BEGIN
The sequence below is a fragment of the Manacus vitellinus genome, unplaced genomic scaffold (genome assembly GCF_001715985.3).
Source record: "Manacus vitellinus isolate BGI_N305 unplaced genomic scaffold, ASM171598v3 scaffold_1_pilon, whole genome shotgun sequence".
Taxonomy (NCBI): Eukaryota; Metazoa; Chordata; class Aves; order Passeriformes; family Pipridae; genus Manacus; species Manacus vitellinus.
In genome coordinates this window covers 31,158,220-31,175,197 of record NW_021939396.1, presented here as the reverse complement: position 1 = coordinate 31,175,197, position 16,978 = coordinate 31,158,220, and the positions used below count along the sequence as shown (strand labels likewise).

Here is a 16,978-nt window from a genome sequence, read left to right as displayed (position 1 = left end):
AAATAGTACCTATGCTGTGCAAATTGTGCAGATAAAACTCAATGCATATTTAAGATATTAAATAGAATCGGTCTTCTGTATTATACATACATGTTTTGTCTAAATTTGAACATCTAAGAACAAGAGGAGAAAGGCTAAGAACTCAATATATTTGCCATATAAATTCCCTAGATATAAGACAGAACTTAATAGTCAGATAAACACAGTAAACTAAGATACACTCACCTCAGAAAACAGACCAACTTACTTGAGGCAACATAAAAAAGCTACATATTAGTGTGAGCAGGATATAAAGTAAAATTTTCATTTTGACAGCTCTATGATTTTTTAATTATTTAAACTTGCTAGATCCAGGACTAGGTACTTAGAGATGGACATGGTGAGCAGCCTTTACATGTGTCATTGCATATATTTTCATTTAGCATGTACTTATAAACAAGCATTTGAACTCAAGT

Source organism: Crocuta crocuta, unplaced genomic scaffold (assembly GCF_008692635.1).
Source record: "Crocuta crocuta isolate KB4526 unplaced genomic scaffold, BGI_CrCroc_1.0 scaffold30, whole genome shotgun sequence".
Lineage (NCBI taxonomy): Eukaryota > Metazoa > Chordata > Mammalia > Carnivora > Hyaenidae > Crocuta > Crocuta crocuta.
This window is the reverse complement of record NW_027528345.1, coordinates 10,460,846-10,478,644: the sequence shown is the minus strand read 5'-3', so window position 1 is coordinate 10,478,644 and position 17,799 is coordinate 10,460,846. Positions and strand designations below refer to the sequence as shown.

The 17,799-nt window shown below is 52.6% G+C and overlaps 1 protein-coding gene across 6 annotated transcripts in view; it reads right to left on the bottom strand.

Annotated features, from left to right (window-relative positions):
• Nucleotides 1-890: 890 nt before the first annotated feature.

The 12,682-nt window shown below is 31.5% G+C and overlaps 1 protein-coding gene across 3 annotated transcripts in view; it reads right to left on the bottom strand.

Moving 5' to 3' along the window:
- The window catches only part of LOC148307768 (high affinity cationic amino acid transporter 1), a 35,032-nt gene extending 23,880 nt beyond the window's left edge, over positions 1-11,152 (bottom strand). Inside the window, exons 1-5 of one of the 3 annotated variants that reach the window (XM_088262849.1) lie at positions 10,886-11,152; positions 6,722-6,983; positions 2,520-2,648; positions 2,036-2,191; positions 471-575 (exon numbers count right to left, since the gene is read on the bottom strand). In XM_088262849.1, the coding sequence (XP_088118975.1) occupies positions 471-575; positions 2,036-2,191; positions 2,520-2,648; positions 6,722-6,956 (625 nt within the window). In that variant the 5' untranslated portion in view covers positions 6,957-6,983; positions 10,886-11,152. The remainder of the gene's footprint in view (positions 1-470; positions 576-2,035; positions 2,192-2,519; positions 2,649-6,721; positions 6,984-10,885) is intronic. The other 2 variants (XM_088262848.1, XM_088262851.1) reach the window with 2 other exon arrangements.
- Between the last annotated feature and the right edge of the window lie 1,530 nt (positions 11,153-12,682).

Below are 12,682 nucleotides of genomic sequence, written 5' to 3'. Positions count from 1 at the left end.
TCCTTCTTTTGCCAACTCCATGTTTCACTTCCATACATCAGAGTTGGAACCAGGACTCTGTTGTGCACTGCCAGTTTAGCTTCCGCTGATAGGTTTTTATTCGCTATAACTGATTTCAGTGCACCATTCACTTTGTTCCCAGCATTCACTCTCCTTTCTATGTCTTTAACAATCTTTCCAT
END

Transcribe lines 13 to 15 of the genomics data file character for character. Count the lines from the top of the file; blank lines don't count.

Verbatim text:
• Nucleotides 1-890: 890 nt before the first annotated feature.

The 12,682-nt window shown below is 31.5% G+C and overlaps 1 protein-coding gene across 3 annotated transcripts in view; it reads right to left on the bottom strand.

Moving 5' to 3' along the window: